2. 2)Form a Task Team to design process studies in the tropical Pacific WPEE and PUMP regions. Following the recommendations of Sprintall et al. (2020), process study observing strategies should be designed as a collaborative effort between observers, process study experts, and modelers to address model shortcomings unique to the WPEE and PUMP regions. Furthermore, given the importance of tropical Pacific ocean–atmosphere coupling to global weather prediction (e.g., Hong et al. 2017), input from data assimilation experts should be sought when designing sampling strategies. Additional expertise in the areas of process understanding, process diagnostics, forecasting, theory, parameterization development, and satellite retrieval algorithms is also recommended. Observing and modeling teams should include scientists from all career stages so that experienced observers and modelers can share their accumulated wisdom with students and early career scientists who will assume these leadership roles in future campaigns. Finally, the Task Team should include international members, or their U.S. liaisons, to facilitate coordination with multinational process study efforts, such as those aligned with objectives of the UN Decade of Ocean Science for Sustainable Development, the Global Ocean Observing System (GOOS) Ocean Observing Co-Design, and OASIS.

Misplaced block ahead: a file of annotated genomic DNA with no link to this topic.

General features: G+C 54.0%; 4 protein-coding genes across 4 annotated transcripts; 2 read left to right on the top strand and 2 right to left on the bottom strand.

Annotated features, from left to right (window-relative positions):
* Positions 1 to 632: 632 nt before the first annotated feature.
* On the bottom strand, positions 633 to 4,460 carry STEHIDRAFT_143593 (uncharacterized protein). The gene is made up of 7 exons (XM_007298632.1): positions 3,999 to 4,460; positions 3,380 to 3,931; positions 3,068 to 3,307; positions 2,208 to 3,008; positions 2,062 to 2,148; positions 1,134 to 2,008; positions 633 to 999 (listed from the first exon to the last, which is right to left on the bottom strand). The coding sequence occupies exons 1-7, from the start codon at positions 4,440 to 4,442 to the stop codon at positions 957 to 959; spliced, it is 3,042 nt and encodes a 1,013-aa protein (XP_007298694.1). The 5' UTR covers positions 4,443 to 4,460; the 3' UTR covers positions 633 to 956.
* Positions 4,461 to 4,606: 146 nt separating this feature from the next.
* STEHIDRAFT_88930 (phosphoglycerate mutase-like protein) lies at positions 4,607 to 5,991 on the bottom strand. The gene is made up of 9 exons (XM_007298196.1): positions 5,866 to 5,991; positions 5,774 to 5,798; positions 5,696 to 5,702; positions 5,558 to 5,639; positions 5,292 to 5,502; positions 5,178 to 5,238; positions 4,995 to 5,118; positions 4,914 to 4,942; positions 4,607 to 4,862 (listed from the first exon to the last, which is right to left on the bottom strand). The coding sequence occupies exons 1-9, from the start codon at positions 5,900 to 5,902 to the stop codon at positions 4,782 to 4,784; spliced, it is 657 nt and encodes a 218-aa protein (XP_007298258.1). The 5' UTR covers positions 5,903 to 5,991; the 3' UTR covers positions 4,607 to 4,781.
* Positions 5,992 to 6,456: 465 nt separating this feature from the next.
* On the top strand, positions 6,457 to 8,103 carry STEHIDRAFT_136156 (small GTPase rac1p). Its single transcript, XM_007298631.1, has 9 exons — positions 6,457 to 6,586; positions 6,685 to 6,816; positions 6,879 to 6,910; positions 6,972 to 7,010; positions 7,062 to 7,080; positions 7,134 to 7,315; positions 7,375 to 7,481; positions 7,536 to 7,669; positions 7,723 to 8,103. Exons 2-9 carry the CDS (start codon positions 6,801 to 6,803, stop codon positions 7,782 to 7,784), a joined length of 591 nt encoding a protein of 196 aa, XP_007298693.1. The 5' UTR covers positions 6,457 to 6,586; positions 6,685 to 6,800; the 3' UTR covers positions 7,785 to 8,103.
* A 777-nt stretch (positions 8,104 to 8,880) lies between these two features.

3. 3)Conduct process studies in the WPEE and PUMP regions. Sampling strategies should target processes that are poorly understood and underconstrained in models. Observing strategies should incorporate traditional measuring platforms (i.e., ships, aircraft) as well as unpiloted vehicles to fulfill the identified needs for collocated, coincident, and vertically and horizontally resolved measurements of state variables, biogeochemistry, and water isotopes within the ocean–atmosphere transition zone (i.e., from the ocean thermocline to the atmospheric boundary layer top). Echoing an outcome from the 2019 U.S. CLIVAR Workshop on Atmospheric Convection and Air–Sea Interactions Over the Tropical Oceans, participants advocated for the inclusion of novel deployment strategies of unpiloted observing systems to extend the spatial and temporal scales sampled during the process study.
  4. 4)Coordinate with GOOS, WMO/WIGOS, and GCOS to establish an international TPOS committee. This recommendation arises from the need for ongoing and sustained monitoring and maintenance of the TPOS. Formation of this committee is also aligned with the Action 15 recommendation from the TPOS2020 committee that is just sunsetting. The recommendation for the development of Super Site observing systems, put forth by the 2019 U.S. CLIVAR Workshop on Atmospheric Convection and Air–Sea Interactions Over the Tropical Oceans and supported by participants of this workshop, could fall under the purview of an international TPOS committee.

References

  • Brown, J. N. , C. Langlais , and A. S. Gupta , 2015: Projected sea surface temperature changes in the equatorial Pacific relative to the warm pool edge. Deep-Sea Res. II , 113, 4758, https://doi.org/10.1016/j.dsr2.2014.10.022.

    • Crossref
    • Search Google Scholar
    • Export Citation